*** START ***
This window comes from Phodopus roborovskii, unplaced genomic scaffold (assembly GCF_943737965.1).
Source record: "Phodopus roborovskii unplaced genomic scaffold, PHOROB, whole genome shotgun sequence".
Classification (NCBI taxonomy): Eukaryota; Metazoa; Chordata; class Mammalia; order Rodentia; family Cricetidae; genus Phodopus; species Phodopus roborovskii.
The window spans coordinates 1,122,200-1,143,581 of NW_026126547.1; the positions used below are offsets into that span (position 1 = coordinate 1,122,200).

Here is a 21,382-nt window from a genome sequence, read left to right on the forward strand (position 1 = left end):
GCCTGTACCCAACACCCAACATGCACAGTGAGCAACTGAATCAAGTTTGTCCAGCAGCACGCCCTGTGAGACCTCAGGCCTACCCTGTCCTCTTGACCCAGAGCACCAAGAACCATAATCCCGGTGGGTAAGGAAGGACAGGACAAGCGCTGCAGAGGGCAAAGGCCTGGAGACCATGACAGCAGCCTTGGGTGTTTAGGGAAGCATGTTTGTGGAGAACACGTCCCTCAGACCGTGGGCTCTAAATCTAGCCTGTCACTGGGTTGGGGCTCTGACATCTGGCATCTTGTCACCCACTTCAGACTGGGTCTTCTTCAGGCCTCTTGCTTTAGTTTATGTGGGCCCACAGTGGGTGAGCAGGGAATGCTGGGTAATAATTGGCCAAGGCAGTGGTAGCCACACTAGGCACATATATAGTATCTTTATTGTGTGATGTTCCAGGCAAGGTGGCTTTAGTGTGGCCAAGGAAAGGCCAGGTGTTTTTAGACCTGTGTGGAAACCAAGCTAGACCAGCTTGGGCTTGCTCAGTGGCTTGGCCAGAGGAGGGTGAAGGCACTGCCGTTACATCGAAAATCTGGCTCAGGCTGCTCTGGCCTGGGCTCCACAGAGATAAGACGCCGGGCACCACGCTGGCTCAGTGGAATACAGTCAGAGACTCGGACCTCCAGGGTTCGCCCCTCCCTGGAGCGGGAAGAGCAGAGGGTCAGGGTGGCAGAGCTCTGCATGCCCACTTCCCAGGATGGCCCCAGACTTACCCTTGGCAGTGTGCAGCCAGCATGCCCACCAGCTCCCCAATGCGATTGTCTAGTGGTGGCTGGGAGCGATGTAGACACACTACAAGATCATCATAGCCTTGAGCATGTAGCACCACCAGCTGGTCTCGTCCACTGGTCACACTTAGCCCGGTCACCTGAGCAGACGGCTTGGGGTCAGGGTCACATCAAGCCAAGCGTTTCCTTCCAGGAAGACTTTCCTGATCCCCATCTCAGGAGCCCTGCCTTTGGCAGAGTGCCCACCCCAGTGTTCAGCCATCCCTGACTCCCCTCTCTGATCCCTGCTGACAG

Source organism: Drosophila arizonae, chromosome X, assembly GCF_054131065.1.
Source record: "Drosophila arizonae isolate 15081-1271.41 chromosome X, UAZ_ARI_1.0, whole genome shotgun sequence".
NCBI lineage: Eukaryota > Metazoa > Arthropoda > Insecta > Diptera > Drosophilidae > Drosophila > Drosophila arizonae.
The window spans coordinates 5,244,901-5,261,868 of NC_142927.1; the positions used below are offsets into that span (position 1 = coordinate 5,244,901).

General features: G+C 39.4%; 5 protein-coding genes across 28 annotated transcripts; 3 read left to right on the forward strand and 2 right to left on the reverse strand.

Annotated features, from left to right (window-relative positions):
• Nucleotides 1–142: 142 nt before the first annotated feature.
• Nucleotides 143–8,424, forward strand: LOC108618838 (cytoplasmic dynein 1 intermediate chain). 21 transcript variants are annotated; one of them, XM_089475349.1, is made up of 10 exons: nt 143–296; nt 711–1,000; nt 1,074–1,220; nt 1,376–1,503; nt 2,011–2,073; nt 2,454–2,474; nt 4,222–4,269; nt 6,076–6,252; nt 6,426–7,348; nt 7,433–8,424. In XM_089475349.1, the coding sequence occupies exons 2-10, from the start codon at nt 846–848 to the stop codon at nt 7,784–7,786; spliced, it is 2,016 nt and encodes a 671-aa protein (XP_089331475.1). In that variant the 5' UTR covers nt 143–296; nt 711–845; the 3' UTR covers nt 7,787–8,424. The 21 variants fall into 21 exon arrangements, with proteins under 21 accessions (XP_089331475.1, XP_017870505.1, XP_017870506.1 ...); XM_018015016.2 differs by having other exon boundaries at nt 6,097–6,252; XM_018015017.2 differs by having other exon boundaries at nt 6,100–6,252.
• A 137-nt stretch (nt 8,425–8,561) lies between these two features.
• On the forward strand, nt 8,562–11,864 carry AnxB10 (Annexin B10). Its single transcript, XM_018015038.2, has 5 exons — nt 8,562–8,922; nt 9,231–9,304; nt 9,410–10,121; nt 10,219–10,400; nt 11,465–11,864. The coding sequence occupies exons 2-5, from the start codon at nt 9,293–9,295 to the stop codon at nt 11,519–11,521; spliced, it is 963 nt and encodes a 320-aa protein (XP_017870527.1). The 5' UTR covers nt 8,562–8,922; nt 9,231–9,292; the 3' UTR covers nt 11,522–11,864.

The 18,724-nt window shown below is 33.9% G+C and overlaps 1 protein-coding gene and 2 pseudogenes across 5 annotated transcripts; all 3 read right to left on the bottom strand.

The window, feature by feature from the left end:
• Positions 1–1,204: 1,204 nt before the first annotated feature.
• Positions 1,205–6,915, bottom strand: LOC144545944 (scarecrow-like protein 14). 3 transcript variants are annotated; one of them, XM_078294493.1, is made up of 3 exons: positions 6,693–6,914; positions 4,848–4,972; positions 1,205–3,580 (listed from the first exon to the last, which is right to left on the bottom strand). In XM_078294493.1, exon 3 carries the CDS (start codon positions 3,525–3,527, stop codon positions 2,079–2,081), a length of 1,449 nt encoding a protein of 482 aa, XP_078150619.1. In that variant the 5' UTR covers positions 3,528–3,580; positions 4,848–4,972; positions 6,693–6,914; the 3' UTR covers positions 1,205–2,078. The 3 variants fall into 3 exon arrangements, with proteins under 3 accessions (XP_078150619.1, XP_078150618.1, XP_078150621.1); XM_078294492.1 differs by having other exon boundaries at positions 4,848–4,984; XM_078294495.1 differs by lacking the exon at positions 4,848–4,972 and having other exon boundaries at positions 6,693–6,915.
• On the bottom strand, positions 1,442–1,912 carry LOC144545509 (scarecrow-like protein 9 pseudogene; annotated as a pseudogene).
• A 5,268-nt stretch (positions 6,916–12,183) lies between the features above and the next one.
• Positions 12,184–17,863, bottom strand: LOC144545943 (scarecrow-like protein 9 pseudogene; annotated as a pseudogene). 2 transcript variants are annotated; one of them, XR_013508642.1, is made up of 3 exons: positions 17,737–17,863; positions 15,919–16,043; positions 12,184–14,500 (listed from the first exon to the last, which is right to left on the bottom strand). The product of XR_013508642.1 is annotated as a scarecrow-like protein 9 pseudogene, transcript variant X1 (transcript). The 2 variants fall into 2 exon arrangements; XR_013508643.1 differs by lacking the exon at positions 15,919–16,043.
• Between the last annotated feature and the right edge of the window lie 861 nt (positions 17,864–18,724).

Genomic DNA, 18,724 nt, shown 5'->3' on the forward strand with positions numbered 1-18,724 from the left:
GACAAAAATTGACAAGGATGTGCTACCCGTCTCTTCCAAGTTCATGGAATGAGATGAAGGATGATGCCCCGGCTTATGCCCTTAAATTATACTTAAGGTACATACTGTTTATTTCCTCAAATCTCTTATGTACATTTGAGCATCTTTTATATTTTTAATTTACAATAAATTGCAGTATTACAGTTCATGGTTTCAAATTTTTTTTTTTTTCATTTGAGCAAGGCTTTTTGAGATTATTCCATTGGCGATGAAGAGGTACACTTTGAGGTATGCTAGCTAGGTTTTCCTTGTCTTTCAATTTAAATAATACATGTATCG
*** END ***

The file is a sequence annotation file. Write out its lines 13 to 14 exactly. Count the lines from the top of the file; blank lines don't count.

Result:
• Nucleotides 1–142: 142 nt before the first annotated feature.
• Nucleotides 143–8,424, forward strand: LOC108618838 (cytoplasmic dynein 1 intermediate chain). 21 transcript variants are annotated; one of them, XM_089475349.1, is made up of 10 exons: nt 143–296; nt 711–1,000; nt 1,074–1,220; nt 1,376–1,503; nt 2,011–2,073; nt 2,454–2,474; nt 4,222–4,269; nt 6,076–6,252; nt 6,426–7,348; nt 7,433–8,424. In XM_089475349.1, the coding sequence occupies exons 2-10, from the start codon at nt 846–848 to the stop codon at nt 7,784–7,786; spliced, it is 2,016 nt and encodes a 671-aa protein (XP_089331475.1). In that variant the 5' UTR covers nt 143–296; nt 711–845; the 3' UTR covers nt 7,787–8,424. The 21 variants fall into 21 exon arrangements, with proteins under 21 accessions (XP_089331475.1, XP_017870505.1, XP_017870506.1 ...); XM_018015016.2 differs by having other exon boundaries at nt 6,097–6,252; XM_018015017.2 differs by having other exon boundaries at nt 6,100–6,252.